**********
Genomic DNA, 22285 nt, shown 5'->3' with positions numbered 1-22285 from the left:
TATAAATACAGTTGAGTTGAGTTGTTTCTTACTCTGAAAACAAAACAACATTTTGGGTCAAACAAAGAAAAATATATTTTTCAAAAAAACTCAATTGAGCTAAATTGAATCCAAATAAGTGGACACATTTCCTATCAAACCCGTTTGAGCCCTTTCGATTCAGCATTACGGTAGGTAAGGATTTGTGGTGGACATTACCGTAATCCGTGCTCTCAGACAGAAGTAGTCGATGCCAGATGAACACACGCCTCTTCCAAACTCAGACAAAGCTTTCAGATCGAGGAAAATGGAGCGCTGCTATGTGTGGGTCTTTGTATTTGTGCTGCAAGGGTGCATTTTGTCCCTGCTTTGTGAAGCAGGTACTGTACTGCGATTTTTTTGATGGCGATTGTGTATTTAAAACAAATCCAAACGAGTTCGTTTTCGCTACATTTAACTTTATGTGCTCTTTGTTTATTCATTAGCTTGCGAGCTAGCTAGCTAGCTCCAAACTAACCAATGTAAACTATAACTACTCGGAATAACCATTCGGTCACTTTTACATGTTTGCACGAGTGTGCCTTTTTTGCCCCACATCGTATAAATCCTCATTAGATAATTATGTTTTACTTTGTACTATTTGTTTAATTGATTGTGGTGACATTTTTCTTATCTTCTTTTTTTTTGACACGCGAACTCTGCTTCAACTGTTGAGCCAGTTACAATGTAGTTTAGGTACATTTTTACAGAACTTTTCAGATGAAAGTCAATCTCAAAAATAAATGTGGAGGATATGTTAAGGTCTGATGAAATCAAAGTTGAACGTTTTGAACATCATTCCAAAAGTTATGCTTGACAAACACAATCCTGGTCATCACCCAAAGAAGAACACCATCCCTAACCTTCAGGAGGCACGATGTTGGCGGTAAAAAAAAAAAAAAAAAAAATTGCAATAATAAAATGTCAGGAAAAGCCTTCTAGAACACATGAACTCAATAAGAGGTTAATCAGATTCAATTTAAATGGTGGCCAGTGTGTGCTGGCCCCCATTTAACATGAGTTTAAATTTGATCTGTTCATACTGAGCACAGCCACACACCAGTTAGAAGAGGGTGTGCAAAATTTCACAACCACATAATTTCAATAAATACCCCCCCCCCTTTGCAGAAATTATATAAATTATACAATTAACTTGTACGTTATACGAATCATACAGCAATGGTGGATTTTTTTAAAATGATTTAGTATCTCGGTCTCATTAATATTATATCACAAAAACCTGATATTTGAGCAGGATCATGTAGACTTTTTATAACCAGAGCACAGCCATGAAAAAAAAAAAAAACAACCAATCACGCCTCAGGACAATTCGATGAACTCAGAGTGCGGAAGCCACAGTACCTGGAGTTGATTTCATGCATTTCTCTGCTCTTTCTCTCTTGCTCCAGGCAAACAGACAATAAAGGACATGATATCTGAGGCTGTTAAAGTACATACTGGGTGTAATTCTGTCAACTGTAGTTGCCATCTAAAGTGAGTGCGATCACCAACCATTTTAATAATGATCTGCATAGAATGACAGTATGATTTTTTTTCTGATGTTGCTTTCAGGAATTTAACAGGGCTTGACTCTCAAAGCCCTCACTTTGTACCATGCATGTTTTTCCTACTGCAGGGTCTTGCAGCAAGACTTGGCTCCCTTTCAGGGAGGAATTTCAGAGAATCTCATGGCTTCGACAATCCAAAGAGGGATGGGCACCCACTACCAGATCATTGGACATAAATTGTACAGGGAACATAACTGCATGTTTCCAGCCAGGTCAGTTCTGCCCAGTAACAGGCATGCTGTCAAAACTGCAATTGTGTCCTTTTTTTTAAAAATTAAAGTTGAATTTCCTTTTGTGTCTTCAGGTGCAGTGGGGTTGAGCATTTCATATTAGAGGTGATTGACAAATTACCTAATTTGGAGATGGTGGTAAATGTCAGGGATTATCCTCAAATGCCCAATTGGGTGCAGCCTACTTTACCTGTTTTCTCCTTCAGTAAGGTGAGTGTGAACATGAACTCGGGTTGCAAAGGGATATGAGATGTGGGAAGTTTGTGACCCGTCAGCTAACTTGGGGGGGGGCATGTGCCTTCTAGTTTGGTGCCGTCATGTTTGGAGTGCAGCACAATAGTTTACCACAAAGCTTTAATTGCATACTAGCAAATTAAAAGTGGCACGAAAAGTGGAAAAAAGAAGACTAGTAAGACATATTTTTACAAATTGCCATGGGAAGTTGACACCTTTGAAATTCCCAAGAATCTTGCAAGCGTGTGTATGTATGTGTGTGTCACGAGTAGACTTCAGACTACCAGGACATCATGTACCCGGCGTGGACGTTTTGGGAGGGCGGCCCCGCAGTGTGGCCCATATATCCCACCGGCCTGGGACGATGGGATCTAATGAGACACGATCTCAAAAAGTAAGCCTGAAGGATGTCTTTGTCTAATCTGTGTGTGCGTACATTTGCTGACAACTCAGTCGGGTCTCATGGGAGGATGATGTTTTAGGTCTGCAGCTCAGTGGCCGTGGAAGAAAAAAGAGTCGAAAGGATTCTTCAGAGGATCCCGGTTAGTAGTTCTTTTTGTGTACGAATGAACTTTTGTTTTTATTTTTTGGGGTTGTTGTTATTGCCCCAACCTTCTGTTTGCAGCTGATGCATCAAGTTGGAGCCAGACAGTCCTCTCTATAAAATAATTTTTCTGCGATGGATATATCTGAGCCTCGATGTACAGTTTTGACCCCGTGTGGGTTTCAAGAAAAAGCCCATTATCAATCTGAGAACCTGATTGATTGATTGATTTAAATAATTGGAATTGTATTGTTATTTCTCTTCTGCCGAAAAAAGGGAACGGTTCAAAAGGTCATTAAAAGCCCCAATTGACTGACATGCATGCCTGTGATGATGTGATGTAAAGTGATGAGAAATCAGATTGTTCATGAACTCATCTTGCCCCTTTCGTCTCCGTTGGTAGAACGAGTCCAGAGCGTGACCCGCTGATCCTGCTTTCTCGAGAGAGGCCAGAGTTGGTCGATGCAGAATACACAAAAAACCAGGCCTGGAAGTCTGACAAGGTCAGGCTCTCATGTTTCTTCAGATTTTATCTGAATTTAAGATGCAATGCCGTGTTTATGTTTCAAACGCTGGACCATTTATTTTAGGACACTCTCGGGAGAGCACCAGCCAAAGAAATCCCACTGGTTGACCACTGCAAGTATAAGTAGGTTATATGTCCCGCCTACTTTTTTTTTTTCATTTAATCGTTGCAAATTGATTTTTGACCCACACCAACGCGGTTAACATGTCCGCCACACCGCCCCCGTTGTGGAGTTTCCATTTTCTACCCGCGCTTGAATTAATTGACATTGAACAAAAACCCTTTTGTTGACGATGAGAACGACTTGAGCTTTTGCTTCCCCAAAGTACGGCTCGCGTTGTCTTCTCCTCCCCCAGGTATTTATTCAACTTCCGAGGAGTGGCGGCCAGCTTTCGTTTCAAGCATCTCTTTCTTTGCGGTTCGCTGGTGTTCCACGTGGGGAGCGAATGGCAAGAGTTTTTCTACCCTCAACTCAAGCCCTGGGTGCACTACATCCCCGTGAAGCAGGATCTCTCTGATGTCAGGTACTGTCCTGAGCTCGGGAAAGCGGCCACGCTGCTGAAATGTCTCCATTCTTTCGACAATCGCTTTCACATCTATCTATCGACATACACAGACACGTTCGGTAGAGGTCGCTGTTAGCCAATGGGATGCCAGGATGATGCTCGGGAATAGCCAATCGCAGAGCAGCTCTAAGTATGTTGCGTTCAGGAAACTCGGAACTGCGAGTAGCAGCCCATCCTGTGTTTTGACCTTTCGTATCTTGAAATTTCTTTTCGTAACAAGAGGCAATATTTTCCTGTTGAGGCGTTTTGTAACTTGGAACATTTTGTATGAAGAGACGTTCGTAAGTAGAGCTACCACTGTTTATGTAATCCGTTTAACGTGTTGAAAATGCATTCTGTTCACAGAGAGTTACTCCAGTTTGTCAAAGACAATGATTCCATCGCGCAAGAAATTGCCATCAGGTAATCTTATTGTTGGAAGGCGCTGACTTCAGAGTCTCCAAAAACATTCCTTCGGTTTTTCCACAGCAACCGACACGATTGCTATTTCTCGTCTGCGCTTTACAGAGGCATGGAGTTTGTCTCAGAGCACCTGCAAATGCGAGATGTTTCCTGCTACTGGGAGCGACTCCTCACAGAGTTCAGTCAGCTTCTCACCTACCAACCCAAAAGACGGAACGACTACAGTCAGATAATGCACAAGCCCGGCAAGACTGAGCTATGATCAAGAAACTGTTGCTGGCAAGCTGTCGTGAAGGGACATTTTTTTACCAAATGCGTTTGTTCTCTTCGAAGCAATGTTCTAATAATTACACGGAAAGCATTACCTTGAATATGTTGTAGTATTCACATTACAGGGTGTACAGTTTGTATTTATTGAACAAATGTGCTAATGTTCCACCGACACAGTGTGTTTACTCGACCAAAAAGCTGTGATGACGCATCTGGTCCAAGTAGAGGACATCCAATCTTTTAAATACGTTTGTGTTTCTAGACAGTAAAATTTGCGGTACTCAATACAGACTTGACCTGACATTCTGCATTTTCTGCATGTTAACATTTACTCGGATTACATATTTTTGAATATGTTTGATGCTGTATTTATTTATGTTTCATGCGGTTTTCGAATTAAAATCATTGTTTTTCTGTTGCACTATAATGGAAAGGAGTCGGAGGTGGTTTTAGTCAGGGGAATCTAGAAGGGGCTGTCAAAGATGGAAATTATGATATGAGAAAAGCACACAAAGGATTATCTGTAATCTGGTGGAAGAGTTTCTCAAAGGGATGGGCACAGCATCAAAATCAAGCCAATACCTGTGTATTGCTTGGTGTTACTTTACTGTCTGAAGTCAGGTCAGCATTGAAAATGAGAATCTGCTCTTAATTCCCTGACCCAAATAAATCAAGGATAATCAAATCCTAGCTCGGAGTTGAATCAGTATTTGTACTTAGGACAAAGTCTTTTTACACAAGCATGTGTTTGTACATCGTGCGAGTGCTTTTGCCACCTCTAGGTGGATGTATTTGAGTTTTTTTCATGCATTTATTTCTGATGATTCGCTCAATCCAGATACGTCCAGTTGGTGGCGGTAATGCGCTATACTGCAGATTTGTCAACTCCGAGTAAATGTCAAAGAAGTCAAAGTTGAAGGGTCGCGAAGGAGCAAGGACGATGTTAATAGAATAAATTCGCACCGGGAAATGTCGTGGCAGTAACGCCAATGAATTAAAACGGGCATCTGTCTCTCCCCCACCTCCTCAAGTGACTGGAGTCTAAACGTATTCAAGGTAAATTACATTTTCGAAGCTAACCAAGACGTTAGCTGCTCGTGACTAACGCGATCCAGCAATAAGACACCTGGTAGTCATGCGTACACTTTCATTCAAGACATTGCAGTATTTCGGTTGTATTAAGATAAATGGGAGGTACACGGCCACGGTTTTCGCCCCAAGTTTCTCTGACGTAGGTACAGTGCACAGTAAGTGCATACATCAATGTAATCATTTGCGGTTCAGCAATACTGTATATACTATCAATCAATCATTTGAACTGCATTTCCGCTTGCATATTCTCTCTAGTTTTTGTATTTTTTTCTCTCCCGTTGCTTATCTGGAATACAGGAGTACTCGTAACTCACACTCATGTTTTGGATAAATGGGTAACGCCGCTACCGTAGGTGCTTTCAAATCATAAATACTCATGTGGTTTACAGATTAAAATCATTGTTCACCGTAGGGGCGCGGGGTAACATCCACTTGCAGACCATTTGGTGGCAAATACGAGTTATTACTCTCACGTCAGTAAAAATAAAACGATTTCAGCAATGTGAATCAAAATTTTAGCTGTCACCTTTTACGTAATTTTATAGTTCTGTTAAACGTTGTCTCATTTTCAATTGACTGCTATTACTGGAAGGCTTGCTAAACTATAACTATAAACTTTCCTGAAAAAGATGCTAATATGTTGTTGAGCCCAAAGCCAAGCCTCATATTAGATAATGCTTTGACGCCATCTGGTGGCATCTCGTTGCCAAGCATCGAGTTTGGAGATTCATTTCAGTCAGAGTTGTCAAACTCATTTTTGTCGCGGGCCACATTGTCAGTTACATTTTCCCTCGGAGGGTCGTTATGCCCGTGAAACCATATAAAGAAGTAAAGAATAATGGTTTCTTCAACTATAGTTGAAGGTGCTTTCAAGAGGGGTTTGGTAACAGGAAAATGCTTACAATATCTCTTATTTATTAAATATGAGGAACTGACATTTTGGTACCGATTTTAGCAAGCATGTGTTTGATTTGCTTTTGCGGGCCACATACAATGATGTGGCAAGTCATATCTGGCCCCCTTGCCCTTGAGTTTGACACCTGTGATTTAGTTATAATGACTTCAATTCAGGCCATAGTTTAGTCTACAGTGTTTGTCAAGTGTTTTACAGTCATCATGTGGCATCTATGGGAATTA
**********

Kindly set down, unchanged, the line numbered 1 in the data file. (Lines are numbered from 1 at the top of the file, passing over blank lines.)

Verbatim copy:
Genomic DNA, 22285 nt, shown 5'->3' with positions numbered 1-22285 from the left: